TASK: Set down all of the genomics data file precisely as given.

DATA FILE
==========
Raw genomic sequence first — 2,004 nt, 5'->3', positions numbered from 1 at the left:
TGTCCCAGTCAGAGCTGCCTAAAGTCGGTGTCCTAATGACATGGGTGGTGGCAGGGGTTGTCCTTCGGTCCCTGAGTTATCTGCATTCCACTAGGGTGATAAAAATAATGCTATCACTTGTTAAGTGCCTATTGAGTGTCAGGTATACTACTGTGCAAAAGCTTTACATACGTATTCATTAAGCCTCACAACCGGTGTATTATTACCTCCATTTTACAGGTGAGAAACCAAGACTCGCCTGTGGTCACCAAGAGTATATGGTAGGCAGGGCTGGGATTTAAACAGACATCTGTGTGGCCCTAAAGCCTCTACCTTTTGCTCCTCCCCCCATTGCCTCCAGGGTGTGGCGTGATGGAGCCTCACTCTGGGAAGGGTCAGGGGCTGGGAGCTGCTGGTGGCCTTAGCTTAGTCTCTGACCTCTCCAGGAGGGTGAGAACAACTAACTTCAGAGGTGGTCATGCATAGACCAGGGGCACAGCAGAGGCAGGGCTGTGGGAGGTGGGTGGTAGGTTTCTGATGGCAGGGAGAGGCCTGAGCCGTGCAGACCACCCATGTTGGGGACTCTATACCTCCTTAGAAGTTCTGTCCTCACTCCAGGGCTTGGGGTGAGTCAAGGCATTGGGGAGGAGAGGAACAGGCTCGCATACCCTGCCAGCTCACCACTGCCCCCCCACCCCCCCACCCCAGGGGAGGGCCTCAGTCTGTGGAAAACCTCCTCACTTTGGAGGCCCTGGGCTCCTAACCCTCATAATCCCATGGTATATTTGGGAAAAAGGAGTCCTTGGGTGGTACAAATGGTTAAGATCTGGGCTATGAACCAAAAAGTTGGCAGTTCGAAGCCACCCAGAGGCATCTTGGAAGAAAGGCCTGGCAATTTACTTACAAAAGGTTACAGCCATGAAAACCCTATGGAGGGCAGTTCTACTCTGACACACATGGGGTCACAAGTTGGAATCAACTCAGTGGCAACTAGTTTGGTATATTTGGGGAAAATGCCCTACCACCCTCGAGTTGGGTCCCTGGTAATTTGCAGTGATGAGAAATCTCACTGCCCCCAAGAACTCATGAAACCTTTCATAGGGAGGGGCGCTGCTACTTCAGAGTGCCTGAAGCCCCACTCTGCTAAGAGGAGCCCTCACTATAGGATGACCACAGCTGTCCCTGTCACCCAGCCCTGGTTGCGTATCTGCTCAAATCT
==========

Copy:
Raw genomic sequence first — 2,004 nt, 5'->3', positions numbered from 1 at the left:
TGTCCCAGTCAGAGCTGCCTAAAGTCGGTGTCCTAATGACATGGGTGGTGGCAGGGGTTGTCCTTCGGTCCCTGAGTTATCTGCATTCCACTAGGGTGATAAAAATAATGCTATCACTTGTTAAGTGCCTATTGAGTGTCAGGTATACTACTGTGCAAAAGCTTTACATACGTATTCATTAAGCCTCACAACCGGTGTATTATTACCTCCATTTTACAGGTGAGAAACCAAGACTCGCCTGTGGTCACCAAGAGTATATGGTAGGCAGGGCTGGGATTTAAACAGACATCTGTGTGGCCCTAAAGCCTCTACCTTTTGCTCCTCCCCCCATTGCCTCCAGGGTGTGGCGTGATGGAGCCTCACTCTGGGAAGGGTCAGGGGCTGGGAGCTGCTGGTGGCCTTAGCTTAGTCTCTGACCTCTCCAGGAGGGTGAGAACAACTAACTTCAGAGGTGGTCATGCATAGACCAGGGGCACAGCAGAGGCAGGGCTGTGGGAGGTGGGTGGTAGGTTTCTGATGGCAGGGAGAGGCCTGAGCCGTGCAGACCACCCATGTTGGGGACTCTATACCTCCTTAGAAGTTCTGTCCTCACTCCAGGGCTTGGGGTGAGTCAAGGCATTGGGGAGGAGAGGAACAGGCTCGCATACCCTGCCAGCTCACCACTGCCCCCCCACCCCCCCACCCCAGGGGAGGGCCTCAGTCTGTGGAAAACCTCCTCACTTTGGAGGCCCTGGGCTCCTAACCCTCATAATCCCATGGTATATTTGGGAAAAAGGAGTCCTTGGGTGGTACAAATGGTTAAGATCTGGGCTATGAACCAAAAAGTTGGCAGTTCGAAGCCACCCAGAGGCATCTTGGAAGAAAGGCCTGGCAATTTACTTACAAAAGGTTACAGCCATGAAAACCCTATGGAGGGCAGTTCTACTCTGACACACATGGGGTCACAAGTTGGAATCAACTCAGTGGCAACTAGTTTGGTATATTTGGGGAAAATGCCCTACCACCCTCGAGTTGGGTCCCTGGTAATTTGCAGTGATGAGAAATCTCACTGCCCCCAAGAACTCATGAAACCTTTCATAGGGAGGGGCGCTGCTACTTCAGAGTGCCTGAAGCCCCACTCTGCTAAGAGGAGCCCTCACTATAGGATGACCACAGCTGTCCCTGTCACCCAGCCCTGGTTGCGTATCTGCTCAAATCT